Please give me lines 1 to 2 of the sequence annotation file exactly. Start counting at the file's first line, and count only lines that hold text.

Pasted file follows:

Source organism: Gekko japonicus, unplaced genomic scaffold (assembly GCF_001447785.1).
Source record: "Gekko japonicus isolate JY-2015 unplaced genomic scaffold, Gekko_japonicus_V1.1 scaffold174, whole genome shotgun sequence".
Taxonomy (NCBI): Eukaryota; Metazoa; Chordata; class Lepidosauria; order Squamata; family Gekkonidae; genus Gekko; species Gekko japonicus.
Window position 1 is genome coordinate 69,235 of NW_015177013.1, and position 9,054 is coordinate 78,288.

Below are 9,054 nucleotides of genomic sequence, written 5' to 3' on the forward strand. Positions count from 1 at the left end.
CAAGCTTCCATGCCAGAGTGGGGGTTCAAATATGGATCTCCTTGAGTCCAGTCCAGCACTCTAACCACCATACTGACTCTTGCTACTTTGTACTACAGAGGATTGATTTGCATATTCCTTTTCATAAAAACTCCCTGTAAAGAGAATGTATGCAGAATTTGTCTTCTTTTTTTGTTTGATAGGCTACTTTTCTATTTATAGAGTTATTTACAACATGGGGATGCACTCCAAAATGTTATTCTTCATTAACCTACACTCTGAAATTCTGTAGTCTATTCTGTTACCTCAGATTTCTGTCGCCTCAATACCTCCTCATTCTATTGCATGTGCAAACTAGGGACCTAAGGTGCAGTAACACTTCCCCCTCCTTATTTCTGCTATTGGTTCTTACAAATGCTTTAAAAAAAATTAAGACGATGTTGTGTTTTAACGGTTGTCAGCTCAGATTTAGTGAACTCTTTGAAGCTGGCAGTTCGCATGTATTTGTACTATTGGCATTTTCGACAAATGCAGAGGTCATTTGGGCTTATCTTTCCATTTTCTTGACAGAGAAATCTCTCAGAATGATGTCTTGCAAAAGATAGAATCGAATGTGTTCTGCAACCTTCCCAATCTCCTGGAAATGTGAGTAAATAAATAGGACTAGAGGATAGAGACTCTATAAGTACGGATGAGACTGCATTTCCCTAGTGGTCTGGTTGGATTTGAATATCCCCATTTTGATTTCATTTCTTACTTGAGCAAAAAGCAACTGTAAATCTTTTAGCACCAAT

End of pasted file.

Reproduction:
Source organism: Gekko japonicus, unplaced genomic scaffold (assembly GCF_001447785.1).
Source record: "Gekko japonicus isolate JY-2015 unplaced genomic scaffold, Gekko_japonicus_V1.1 scaffold174, whole genome shotgun sequence".